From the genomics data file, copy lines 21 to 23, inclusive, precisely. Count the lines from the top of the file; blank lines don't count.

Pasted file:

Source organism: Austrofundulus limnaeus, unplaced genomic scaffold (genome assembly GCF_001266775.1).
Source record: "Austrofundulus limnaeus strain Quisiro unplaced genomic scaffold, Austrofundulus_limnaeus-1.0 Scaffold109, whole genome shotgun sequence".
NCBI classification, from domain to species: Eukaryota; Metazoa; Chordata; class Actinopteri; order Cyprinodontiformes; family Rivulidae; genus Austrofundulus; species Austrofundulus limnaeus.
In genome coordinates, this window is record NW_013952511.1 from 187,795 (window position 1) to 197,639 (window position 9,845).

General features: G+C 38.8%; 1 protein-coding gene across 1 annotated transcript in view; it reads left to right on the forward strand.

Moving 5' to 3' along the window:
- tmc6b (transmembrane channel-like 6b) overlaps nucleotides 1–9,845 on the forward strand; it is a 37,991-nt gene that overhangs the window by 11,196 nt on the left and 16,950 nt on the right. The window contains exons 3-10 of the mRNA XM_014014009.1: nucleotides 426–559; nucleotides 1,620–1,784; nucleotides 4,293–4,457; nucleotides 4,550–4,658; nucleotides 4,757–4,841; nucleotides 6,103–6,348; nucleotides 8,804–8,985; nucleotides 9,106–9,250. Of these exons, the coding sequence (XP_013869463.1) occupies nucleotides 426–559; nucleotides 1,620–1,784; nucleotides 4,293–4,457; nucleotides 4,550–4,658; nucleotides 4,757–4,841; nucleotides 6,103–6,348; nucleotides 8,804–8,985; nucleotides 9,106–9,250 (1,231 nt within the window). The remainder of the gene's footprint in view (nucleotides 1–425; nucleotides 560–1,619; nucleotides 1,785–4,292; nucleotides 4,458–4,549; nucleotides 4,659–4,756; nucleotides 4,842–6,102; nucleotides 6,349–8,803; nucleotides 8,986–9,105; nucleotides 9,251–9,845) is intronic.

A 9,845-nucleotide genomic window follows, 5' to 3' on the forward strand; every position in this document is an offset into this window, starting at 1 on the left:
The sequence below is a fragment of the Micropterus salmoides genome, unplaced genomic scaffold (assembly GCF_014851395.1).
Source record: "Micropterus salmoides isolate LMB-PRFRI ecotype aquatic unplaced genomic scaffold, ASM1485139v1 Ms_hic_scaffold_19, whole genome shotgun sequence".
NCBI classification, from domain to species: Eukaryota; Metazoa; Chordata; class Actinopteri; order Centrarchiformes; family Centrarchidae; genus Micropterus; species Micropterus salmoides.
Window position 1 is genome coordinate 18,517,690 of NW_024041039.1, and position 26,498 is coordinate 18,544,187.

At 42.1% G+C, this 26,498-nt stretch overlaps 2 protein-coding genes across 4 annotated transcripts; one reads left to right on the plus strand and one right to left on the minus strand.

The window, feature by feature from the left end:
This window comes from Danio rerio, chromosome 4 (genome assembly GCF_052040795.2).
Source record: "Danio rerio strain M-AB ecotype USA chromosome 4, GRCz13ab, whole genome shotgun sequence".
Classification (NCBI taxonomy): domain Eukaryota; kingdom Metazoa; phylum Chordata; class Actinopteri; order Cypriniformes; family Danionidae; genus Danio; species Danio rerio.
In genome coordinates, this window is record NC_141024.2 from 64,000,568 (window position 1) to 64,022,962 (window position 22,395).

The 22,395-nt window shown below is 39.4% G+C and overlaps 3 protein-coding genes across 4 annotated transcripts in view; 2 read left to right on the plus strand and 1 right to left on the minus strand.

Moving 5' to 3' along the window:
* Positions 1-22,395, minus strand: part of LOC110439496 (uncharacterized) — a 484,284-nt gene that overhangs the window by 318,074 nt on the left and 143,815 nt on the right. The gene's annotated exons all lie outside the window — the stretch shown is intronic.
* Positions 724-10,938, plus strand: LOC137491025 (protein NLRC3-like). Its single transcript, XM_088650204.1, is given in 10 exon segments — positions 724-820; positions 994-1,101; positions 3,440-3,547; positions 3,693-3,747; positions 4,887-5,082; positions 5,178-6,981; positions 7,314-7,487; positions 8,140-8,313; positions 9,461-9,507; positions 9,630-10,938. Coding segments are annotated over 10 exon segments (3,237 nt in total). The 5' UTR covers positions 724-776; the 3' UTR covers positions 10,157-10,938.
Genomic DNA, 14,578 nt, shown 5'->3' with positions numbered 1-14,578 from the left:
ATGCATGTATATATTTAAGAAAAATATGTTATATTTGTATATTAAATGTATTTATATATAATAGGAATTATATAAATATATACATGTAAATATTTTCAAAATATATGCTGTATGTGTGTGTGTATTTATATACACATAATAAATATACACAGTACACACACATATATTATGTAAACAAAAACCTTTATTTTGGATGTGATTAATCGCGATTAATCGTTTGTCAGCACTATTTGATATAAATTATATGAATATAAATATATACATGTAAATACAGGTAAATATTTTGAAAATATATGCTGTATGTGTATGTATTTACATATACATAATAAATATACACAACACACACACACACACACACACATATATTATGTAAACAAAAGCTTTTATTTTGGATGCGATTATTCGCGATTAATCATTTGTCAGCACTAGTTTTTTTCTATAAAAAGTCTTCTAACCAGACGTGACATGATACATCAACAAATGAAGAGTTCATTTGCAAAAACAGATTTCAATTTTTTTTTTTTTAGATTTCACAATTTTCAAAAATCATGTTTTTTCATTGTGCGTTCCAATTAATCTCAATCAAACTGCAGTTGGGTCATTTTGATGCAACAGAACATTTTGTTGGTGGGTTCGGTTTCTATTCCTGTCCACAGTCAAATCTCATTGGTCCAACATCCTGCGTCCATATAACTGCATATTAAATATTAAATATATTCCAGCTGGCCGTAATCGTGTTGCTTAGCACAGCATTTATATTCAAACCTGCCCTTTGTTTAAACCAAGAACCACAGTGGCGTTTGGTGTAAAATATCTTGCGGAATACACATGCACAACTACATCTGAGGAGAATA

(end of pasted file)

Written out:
* Positions 1-22,395, minus strand: part of LOC110439496 (uncharacterized) — a 484,284-nt gene that overhangs the window by 318,074 nt on the left and 143,815 nt on the right. The gene's annotated exons all lie outside the window — the stretch shown is intronic.
* Positions 724-10,938, plus strand: LOC137491025 (protein NLRC3-like). Its single transcript, XM_088650204.1, is given in 10 exon segments — positions 724-820; positions 994-1,101; positions 3,440-3,547; positions 3,693-3,747; positions 4,887-5,082; positions 5,178-6,981; positions 7,314-7,487; positions 8,140-8,313; positions 9,461-9,507; positions 9,630-10,938. Coding segments are annotated over 10 exon segments (3,237 nt in total). The 5' UTR covers positions 724-776; the 3' UTR covers positions 10,157-10,938.
Genomic DNA, 14,578 nt, shown 5'->3' with positions numbered 1-14,578 from the left: